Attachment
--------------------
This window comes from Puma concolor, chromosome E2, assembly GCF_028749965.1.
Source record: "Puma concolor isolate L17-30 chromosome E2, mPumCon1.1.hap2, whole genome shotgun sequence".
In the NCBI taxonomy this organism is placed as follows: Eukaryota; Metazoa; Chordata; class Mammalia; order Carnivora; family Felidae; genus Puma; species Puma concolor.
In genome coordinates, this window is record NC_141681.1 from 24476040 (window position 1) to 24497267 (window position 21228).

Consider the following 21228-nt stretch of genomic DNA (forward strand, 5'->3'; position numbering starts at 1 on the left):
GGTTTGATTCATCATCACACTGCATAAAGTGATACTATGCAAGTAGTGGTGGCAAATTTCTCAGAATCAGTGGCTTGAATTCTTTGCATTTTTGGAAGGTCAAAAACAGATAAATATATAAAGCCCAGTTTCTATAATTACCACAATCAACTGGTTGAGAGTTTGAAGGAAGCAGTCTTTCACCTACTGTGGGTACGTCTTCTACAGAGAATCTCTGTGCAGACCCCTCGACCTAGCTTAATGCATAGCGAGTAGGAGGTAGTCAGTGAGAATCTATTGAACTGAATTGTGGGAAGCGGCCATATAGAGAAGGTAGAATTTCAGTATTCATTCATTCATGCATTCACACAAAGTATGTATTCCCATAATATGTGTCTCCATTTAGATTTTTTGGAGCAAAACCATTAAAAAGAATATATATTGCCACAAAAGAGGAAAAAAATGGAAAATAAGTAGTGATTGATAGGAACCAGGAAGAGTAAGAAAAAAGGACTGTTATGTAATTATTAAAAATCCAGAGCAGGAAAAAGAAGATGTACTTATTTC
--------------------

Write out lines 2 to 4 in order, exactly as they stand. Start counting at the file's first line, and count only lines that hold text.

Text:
Source record: "Puma concolor isolate L17-30 chromosome E2, mPumCon1.1.hap2, whole genome shotgun sequence".
In the NCBI taxonomy this organism is placed as follows: Eukaryota; Metazoa; Chordata; class Mammalia; order Carnivora; family Felidae; genus Puma; species Puma concolor.
In genome coordinates, this window is record NC_141681.1 from 24476040 (window position 1) to 24497267 (window position 21228).